Marco says: so after the pier we then went for a walk. Lots of dogs and their owners doing the same thing.
M and J liked this view of Ballard Down and Old Harry Rocks.
J says this was painted by Mark Gertler in 1916 when he was staying at Peverill House in Swanage.
It’s displayed as part of the Swanage Seen Art trail and we read later that Gertler had written in a letter from Peverill House ‘From every window one could paint a splendid picture,’ though he doesn’t seem to have looked out of a window overlooking the pier!
The original Swanage Pier was completed in 1861, and was busy in the shipment of timber, coal, stone and fish. The newer pier built in 1895 was designed for passenger steamers. By the time of Gertler’s painting, it had been established for over twenty years. It may have been difficult for him to ignore; this photograph of the same view clearly includes the pier.
Marco says: I think you’re being a little harsh on Gertler, J. As a dog friendly artist I think he rates highly. Look at this painting.
J says: Marco, you might be right. This painting has a lovely history. Around the same time as he painted Ballard Down in Swanage, Gertler was invited to stay with the author and poet Gilbert Cannan and his wife at their converted Mill House in Cholesbury, Hertfordshire. Gertler painted Gilbert Cannan at his Mill, during visits. The large black and white dog near Cannon’s left hand originally belonged to J M Barrie who used him as the model for 'Nana' in Peter Pan.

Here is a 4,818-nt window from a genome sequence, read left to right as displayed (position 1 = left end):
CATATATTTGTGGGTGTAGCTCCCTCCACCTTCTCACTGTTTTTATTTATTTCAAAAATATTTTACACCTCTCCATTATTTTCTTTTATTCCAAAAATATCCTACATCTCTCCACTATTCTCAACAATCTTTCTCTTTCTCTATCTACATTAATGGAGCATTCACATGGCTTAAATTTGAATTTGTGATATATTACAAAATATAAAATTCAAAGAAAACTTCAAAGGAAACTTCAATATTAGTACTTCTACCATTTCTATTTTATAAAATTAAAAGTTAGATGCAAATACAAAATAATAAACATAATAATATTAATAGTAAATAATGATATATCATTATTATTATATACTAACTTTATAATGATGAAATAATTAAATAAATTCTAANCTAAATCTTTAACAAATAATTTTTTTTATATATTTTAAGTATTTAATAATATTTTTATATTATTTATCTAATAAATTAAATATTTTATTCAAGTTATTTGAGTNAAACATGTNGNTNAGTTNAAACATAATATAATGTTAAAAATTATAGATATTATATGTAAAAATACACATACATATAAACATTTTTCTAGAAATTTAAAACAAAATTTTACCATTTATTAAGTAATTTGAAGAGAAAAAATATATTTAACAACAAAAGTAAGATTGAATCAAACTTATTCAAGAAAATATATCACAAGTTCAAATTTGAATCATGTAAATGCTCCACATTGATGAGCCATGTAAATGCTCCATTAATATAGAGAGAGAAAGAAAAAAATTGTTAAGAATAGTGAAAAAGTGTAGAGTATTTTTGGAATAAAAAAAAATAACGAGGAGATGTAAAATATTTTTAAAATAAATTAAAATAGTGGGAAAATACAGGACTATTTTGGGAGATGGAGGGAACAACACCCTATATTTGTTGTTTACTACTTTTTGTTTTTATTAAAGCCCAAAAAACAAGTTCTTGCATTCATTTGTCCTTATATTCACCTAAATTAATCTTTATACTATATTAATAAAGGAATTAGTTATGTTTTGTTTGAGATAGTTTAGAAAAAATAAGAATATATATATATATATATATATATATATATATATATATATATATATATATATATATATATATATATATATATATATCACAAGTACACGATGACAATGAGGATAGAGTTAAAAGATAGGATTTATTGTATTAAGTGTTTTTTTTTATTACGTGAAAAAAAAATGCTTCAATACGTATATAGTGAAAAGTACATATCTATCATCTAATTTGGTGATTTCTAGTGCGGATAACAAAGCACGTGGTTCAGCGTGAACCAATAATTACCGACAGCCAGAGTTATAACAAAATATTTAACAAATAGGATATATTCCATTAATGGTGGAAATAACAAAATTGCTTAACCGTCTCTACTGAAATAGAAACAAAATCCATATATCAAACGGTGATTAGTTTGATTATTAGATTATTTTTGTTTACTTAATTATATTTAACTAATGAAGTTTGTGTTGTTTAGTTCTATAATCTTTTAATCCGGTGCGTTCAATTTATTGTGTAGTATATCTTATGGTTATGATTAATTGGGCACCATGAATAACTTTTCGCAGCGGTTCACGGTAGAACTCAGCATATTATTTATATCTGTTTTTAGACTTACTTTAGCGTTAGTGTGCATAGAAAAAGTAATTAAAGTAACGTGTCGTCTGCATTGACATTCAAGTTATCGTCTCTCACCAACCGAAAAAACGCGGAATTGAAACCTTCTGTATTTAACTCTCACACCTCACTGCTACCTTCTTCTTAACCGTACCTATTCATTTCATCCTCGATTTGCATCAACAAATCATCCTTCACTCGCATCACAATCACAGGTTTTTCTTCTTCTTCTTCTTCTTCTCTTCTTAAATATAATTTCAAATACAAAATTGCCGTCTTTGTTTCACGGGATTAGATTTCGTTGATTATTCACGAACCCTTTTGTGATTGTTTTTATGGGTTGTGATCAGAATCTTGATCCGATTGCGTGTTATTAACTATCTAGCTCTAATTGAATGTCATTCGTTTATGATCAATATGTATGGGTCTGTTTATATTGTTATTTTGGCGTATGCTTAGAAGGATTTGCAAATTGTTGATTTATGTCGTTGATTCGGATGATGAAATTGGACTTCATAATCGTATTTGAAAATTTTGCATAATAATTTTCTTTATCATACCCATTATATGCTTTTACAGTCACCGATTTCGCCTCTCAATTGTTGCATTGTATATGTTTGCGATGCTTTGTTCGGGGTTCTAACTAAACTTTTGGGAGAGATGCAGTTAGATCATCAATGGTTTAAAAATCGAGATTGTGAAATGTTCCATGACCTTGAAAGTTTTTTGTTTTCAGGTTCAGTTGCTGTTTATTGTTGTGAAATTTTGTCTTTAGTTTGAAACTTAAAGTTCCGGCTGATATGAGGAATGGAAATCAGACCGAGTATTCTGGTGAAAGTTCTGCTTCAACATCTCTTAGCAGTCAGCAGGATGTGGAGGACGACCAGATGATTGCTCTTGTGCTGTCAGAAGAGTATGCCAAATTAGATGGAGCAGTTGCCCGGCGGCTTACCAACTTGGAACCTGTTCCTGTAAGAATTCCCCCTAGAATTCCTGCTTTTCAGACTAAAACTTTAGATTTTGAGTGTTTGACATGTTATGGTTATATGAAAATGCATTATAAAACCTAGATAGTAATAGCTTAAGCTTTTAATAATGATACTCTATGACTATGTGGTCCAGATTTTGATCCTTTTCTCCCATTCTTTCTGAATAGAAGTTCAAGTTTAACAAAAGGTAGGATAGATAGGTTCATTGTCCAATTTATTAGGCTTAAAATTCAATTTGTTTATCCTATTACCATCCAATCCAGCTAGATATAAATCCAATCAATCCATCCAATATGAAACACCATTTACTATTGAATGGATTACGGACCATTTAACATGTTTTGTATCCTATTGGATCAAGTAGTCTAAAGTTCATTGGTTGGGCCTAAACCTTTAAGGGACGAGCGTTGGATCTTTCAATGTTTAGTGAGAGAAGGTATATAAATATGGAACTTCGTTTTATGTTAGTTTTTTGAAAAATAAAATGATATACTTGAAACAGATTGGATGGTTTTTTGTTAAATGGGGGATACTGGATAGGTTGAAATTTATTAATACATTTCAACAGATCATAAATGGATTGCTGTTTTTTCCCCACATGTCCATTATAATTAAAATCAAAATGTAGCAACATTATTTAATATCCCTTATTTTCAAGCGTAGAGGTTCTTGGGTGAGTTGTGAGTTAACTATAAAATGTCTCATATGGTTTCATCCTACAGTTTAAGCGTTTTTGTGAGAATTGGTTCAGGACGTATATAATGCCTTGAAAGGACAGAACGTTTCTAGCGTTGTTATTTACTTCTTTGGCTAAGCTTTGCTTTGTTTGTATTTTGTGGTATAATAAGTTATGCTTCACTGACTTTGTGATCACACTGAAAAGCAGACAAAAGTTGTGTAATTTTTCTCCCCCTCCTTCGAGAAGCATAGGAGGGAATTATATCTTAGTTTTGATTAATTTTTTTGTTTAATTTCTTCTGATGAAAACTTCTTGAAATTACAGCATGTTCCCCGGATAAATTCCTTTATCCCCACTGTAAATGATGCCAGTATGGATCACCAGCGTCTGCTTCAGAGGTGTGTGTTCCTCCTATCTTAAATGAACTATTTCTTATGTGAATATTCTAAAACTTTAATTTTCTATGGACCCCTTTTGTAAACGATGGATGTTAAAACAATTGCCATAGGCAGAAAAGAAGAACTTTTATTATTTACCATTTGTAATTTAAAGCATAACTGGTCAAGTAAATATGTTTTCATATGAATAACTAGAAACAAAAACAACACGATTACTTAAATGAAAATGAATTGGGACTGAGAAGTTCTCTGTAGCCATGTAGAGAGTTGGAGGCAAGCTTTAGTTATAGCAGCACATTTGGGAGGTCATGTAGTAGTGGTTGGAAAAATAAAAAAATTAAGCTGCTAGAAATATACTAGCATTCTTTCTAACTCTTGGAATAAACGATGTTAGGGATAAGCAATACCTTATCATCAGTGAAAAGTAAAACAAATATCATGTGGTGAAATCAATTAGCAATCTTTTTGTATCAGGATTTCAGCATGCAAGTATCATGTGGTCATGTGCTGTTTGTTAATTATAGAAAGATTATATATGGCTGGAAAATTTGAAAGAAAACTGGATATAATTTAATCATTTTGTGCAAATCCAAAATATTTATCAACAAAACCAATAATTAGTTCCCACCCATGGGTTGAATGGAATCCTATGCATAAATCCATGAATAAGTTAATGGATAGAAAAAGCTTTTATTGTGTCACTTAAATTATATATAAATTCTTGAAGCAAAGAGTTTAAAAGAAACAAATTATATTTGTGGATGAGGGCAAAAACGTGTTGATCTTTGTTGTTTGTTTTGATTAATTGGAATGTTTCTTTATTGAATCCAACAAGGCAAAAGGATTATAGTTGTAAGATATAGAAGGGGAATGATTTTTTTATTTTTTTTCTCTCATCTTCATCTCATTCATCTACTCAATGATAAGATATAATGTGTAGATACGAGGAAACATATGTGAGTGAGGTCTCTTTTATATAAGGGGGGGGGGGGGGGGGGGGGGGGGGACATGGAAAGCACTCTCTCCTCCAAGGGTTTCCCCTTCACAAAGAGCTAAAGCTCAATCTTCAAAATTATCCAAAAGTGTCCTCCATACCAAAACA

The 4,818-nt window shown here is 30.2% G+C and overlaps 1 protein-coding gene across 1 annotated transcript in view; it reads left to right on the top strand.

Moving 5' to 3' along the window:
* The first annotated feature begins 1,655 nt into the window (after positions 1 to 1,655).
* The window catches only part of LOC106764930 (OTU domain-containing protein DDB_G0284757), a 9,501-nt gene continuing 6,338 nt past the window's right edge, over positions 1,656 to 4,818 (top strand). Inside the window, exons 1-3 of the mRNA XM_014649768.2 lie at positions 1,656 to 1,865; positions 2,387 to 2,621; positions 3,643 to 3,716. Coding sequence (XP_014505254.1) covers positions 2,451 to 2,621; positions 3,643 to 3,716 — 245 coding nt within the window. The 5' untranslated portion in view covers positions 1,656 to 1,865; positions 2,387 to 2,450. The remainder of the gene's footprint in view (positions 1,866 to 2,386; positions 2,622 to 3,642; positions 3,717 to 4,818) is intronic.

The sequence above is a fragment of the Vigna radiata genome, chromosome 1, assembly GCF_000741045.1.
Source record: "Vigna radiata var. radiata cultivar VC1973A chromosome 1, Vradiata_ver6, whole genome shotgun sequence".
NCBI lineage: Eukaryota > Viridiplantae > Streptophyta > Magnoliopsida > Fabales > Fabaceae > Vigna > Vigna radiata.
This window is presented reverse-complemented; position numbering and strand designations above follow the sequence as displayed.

But the story doesn’t end there. In 1929, with the popularity of both the play and the novel firmly established, Barrie unexpectedly and generously gifted his copyright of Peter Pan to Great Ormond Street Hospital, so that the Hospital could but land to build a new wing.
Marco says: Not sure the cartoon Nana is exactly like the original dog?
This is more like it! Here is Bowdie, making his theatrical debut in 2014 playing Nana. Bowdie, is a rescued gray Poodle mix whose pet parents happen to be theatrical animal trainers Bill and Dorothy Berloni.
Brilliant, wish I could do that!
Copyright for Gilbert Cannan at his Mill: The Ashmolean Museum of Art and Archaeology